Guideline for Reporting a Cyber Incident

In our last blog post, we covered the best practices for creating and implementing an Incident Response Plan (IRP). As a follow-on to that post, we’d like to share insight on the steps an organization can take for reporting a cyber incident. Any incident that has the potential to cause significant damage to the confidentiality, integrity, or availability of an organization’s data may be reported to the federal government. If the incident was deliberate then it should be reported.

What and when to report

It’s important to know the legal reporting requirements (such as notifying investors or impacted customers) as well as the reporting timeline (in some cases only days) for the organization’s specific industry. Otherwise, organizations run the risk of incurring damaging fines that could potentially magnify the financial impact of the incident to the organization. This rings especially true in industries like healthcare and financial services that have federally mandated reporting requirements.

Information that should be included in a cyber incident report may include: the affected organization’s name, the type of incident that occurred (phishing, etc), who experienced the incident, when the incident was initially detected, types of data impacted, and the response actions the organization has taken already.

How to report a cyber incident

There are a few mediums available to private sector organizations for reporting a cyber incident. These include the National Cybersecurity and Communications Integration Center (NCCIC), the affected organization’s local FBI Field Office Task Force, the FBI’s Internet Crime Complaint Center (IC3), and the organizations local Secret Service Field Offices and Electronic Crimes Task Force (ECTF).

What happens after a reported cyber incident?

Internally, once an incident has been isolated and reported, the organization should work to restore its data and services with the goal of becoming operational again as quickly as possible. There is often a policy requirement for the organization to conduct an After Action Review (AAR) to determine why the incident occurred (was it an accident or intentional?), and what steps the organization is taking to prevent a similar cyber attack in the future.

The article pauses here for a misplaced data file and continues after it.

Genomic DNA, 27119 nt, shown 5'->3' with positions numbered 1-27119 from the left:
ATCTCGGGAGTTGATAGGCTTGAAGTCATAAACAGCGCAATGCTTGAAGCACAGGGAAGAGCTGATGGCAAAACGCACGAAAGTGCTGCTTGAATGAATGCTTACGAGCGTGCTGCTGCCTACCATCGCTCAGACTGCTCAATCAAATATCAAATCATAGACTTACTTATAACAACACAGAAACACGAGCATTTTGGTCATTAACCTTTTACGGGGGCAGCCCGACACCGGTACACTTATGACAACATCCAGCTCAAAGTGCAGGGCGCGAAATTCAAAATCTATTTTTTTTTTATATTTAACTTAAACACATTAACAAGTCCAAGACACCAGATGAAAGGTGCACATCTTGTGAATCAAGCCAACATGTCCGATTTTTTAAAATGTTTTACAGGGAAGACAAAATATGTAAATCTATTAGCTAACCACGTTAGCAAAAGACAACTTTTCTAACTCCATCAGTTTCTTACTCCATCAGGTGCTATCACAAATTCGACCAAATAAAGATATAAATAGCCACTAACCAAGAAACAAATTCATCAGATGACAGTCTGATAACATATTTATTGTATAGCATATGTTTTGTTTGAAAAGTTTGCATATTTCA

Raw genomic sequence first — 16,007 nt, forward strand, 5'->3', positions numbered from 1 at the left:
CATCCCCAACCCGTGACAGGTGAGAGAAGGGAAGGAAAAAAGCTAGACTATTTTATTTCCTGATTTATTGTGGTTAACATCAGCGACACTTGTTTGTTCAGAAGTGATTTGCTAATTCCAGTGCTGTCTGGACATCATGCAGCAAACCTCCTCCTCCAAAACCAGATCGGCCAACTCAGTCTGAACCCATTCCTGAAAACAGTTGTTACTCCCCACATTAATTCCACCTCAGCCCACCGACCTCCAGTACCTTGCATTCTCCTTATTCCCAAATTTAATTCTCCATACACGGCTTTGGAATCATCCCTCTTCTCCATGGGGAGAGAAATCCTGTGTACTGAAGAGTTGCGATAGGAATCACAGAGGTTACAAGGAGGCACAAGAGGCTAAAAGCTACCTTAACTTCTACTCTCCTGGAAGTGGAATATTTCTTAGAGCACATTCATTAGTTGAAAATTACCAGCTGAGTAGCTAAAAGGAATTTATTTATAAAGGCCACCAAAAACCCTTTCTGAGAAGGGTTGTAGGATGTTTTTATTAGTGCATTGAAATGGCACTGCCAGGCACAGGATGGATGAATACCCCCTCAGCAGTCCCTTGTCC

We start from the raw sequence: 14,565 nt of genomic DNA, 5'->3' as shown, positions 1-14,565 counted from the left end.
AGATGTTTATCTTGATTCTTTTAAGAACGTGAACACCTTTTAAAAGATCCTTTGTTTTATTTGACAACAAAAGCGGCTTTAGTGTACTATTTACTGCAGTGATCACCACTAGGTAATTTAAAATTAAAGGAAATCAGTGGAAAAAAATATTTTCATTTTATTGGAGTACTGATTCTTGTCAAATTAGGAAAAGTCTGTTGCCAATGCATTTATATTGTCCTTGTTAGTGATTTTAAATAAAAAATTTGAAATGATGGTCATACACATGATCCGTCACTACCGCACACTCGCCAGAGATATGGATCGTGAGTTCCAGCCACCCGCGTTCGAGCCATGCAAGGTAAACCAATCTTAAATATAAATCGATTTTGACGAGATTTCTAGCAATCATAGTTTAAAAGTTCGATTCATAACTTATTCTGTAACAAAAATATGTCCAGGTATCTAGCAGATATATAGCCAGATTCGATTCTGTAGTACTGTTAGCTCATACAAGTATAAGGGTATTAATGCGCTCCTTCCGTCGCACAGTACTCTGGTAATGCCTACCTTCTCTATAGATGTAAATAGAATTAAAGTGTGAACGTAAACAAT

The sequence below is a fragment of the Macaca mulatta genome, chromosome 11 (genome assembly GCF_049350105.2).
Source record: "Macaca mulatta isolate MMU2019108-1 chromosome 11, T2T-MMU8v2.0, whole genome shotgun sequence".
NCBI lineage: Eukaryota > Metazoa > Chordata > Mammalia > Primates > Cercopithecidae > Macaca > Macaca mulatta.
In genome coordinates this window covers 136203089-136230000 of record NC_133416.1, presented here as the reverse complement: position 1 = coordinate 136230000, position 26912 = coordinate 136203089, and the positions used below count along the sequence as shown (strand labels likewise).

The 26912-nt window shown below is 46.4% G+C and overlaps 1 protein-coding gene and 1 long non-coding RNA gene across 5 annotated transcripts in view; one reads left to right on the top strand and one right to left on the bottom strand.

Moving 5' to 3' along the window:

Why report a cyber incident?

C-level executives often struggle when determining if they should report a cyber incident to the federal government, and how much information they should share. Reporting a suspected cyber incident is often the ethical thing to do and may help to protect the organization’s reputation and finances. The organization should be honest in its reporting but also be cautious of over-sharing information that is not required.

The appropriate federal agencies should work to help the affected organization understand the incident, link related incidents, and share information to help resolve the situation while protecting the privacy of the affected organization. Ideally, the government will share information about the incident and its impact with the organization’s peers, which can help prevent the same incident for occurring elsewhere.

A cyber incident can have serious consequences. That’s why it’s important for an organization to have an Incident Response Plan in place, as well as be prepared to report the incident to the appropriate federal agency. The goal is to minimize the damage to your organization as well as to those who are potentially impacted by the cyber incident.